I’ve been told not to, like, give away the ending or reveal any spoilers or anything like that, so I won’t. But I will say that everybody dies—just kidding. I honestly don’t even know how the movie ends ’cuz I started talking with this lady who was sitting next to me who was wearing, like, the cutest top I’ve ever seen. Her name is Deandra, so … shout out to Deandra! She’s super cool. Love her. You should see her nails—per-fec-tion.

Okay, back to the movie. All in all, I guess I would say this movie gargles balls. I suppose if you like the idea of an ugly sewer clown terrorizing weird, bike-riding kids in the stupid ’80s, then It is gonna totes light your fire. But, if you don’t completely suck as a human being, you’ll find this movie as turdish as I do. So, in conclusion, clowns suck, kids are A-holes, sewers are gross, bikes are uncool, and Pinkberry rocks.

There … Happy now, Mom?

I give It one star out of a possible of, like, a gazillion stars. And the one star is for Deandra with the cute top, not for the stupid movie. Even the title of this movie blows serious chunks. How lame is It for a movie title? Why not call this movie The or An or To? Here’s the title I would’ve chosen: Why?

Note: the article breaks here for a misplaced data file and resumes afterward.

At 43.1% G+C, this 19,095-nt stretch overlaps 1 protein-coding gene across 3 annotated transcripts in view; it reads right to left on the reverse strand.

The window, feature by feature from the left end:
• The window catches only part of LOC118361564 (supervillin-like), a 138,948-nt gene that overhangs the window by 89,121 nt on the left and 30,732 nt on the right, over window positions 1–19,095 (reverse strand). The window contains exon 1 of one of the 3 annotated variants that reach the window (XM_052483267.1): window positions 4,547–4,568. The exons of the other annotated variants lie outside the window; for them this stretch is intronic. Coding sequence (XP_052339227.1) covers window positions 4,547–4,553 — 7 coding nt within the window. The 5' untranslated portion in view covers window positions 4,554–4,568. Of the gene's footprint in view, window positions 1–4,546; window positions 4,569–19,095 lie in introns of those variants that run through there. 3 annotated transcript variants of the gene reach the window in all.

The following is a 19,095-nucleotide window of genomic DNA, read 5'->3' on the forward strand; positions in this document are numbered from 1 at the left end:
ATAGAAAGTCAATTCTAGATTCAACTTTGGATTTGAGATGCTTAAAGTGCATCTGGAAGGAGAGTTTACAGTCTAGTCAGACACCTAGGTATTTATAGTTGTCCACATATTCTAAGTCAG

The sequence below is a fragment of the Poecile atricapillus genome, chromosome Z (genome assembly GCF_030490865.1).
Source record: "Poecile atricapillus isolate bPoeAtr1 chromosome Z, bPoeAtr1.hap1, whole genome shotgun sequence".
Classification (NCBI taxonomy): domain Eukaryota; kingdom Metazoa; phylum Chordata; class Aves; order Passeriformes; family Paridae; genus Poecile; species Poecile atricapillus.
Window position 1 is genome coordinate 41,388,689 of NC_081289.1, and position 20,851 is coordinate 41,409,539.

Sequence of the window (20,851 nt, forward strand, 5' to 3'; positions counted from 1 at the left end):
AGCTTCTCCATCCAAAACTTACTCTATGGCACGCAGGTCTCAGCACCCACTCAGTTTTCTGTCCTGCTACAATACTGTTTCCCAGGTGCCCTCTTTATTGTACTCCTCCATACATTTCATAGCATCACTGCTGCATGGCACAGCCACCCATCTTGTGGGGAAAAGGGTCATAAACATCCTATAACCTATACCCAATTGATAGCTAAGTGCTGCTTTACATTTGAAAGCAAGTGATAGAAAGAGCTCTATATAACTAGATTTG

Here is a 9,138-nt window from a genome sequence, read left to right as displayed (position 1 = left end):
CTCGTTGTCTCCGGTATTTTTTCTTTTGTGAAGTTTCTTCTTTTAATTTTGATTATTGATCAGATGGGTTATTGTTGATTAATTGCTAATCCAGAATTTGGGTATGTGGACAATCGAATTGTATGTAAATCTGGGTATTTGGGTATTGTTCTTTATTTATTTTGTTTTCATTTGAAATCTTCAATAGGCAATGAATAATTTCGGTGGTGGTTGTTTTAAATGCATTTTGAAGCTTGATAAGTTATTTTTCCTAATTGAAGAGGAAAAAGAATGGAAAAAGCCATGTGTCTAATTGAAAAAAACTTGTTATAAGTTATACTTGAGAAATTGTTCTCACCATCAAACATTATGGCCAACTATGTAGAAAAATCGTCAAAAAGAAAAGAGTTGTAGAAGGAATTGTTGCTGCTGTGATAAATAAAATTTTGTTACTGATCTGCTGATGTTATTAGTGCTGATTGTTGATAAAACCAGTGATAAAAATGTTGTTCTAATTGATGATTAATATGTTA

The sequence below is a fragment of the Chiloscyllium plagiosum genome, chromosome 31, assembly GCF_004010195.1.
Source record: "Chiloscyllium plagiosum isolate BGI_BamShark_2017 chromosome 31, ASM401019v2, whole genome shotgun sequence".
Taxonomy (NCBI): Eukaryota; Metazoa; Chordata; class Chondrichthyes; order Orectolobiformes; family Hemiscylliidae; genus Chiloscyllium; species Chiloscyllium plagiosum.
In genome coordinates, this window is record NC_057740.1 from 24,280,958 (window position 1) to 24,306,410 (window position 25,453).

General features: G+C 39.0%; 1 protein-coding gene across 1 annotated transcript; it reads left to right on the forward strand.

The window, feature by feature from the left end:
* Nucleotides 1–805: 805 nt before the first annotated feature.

(It is rated R for, like, super-gross clown violence and bad language and stuff. The clown drool is gross enough to get an R all by itself. I mean, what’s the deal with the drooling? Ever hear of a bib? Or how about just closing your mouth, moron. You’re supposed to be this all-powerful being from another dimension and you can’t even go, like, five seconds without drooling all over the place. Pa-the-tic.)